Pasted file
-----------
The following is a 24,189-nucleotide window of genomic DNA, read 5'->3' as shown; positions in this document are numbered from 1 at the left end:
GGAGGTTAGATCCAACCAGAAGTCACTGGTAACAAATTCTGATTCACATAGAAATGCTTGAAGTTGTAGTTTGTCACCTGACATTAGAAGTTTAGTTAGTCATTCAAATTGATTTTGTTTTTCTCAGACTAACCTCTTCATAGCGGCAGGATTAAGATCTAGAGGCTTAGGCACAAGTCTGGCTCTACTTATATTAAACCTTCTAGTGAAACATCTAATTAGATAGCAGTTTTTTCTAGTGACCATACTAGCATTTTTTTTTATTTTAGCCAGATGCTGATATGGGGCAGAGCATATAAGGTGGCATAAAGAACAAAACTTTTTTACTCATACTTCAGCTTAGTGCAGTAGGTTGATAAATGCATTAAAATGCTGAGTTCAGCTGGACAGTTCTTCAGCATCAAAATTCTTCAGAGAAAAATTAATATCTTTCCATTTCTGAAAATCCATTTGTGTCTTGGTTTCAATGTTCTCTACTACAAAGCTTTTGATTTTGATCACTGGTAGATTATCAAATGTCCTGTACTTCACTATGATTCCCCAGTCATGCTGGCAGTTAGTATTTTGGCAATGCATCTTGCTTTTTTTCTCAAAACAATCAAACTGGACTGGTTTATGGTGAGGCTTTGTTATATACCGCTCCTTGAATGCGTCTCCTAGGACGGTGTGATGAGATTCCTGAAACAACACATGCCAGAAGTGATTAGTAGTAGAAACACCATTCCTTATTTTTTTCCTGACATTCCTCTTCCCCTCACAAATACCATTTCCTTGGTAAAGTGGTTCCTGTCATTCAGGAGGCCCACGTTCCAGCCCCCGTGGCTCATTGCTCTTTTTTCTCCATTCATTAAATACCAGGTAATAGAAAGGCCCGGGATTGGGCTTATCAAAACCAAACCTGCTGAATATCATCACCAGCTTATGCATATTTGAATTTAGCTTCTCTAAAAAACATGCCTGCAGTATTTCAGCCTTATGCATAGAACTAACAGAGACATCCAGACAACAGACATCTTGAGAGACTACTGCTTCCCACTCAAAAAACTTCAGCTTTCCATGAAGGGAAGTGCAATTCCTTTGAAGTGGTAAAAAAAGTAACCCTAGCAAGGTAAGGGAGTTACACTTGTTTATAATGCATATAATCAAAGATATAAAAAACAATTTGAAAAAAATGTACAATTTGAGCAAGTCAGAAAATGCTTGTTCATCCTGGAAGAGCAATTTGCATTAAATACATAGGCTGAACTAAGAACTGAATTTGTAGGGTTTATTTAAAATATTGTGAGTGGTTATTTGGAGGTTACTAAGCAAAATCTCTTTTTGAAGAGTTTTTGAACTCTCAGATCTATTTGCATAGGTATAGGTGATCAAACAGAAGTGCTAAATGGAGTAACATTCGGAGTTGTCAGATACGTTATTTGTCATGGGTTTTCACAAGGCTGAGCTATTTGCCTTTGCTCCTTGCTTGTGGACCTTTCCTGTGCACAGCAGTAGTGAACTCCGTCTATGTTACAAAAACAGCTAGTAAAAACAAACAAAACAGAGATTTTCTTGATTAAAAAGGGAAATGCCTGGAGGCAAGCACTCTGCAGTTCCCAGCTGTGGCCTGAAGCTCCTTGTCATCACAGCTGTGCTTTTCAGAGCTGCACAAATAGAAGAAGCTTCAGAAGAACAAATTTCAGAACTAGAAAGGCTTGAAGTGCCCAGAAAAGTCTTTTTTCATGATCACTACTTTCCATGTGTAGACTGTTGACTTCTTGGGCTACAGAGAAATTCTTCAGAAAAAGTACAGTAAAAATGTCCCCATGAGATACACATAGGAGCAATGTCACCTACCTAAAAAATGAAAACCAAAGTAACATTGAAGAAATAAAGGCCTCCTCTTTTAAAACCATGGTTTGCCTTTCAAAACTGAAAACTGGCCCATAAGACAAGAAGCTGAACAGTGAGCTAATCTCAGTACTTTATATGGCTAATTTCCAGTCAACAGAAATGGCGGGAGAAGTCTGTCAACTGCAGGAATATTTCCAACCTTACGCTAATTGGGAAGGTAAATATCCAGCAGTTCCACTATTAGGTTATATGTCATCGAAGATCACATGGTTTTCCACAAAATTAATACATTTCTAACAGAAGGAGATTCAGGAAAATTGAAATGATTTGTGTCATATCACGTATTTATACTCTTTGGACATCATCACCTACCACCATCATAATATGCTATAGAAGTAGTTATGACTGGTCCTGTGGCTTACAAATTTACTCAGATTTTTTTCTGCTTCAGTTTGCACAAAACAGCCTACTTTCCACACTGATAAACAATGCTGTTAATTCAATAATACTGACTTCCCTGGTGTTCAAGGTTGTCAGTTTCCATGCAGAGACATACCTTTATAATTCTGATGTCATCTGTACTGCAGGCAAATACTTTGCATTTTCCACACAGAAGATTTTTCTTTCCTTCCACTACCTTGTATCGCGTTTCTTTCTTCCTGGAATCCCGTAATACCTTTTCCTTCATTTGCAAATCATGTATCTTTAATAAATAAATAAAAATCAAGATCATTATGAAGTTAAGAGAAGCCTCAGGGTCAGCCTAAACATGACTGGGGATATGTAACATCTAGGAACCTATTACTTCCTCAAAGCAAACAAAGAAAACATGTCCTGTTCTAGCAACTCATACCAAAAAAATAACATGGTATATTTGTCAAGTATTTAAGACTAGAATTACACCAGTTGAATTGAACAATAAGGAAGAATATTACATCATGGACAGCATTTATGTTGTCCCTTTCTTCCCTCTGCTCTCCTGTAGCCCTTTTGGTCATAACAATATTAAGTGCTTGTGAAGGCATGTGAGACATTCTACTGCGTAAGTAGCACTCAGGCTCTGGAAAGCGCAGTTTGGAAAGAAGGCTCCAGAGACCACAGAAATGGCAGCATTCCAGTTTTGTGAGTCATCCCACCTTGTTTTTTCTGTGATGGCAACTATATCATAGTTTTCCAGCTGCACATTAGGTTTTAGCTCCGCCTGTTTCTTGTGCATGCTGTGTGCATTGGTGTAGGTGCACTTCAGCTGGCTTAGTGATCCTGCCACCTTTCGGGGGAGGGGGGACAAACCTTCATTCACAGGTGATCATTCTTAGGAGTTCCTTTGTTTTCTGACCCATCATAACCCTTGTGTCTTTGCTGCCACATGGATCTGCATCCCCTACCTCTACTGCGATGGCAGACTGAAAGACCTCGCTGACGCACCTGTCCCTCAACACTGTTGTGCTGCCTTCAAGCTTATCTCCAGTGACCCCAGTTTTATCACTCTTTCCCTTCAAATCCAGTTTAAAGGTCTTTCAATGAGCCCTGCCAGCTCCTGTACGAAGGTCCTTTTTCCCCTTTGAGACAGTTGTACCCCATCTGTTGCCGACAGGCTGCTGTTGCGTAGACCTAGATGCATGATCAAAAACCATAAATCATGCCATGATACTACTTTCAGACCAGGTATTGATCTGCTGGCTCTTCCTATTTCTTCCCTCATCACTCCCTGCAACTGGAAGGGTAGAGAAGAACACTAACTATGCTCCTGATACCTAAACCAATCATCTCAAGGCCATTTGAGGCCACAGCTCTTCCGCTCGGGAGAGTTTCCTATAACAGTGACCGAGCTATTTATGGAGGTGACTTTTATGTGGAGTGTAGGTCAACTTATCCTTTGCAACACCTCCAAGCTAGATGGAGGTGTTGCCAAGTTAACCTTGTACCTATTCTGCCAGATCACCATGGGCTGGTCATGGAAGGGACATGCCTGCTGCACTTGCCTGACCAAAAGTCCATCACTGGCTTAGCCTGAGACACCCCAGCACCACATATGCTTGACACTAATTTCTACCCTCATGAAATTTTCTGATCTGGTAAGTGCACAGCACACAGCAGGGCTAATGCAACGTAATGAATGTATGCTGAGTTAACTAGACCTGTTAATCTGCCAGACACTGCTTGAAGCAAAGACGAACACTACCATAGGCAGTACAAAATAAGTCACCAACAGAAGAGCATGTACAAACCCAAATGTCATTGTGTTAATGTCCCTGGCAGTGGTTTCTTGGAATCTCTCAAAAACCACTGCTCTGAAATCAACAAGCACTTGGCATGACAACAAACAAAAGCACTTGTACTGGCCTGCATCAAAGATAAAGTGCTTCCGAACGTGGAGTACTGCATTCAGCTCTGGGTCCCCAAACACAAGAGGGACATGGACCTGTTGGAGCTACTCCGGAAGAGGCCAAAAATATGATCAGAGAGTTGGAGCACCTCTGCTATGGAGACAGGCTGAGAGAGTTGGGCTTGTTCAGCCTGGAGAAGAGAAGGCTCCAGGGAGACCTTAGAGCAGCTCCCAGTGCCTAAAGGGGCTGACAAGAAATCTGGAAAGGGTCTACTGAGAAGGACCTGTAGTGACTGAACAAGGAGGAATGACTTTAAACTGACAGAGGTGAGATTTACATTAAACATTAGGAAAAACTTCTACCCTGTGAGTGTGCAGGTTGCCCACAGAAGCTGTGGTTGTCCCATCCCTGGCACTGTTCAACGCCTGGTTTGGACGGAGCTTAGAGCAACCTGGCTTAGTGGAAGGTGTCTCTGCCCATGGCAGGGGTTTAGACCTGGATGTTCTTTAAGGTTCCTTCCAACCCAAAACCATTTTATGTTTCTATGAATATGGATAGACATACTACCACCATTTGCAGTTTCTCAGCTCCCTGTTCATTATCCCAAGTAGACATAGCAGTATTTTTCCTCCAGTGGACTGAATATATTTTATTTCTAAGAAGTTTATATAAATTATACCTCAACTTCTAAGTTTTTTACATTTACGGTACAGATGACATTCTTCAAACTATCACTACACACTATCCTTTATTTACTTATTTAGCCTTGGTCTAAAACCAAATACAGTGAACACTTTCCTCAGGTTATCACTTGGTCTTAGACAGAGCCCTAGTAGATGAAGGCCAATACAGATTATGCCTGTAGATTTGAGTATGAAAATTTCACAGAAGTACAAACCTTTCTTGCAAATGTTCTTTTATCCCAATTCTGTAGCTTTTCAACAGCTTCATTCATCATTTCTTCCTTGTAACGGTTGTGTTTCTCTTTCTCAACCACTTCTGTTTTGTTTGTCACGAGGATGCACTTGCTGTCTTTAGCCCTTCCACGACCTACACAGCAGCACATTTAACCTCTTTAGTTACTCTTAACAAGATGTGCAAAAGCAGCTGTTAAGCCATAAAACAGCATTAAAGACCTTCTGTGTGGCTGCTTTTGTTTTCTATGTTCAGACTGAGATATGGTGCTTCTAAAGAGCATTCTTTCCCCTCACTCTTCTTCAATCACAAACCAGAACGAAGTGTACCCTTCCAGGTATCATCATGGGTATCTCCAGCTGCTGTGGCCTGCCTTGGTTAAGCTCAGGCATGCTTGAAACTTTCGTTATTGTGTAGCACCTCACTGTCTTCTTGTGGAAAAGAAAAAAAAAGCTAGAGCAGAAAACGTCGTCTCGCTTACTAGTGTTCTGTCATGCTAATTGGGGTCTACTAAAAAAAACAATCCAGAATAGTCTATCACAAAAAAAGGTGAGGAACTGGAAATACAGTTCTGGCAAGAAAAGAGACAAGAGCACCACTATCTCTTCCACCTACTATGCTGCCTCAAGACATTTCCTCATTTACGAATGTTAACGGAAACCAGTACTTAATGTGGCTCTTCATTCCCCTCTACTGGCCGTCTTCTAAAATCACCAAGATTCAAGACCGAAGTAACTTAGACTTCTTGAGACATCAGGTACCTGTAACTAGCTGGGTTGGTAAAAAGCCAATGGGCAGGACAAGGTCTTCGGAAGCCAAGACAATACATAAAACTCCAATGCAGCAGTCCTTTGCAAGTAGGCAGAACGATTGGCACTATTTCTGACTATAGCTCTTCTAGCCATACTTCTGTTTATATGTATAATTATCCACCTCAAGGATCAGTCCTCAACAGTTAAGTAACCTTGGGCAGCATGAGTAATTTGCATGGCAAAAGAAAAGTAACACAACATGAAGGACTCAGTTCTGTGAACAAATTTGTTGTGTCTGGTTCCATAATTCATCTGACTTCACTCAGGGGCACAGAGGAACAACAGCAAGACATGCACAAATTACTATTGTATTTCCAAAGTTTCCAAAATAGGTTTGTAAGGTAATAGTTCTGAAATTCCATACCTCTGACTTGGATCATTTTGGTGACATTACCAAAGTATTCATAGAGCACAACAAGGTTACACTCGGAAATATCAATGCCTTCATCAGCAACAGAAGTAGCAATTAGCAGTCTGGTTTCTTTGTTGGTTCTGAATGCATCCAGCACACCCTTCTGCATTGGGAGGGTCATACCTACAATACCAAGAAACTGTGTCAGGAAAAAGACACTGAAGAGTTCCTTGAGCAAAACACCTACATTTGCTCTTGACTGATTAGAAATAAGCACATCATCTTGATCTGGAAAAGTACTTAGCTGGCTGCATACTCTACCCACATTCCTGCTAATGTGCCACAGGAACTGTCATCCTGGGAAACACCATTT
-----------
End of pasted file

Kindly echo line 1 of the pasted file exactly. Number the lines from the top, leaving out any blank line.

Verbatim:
The following is a 24,189-nucleotide window of genomic DNA, read 5'->3' as shown; positions in this document are numbered from 1 at the left end: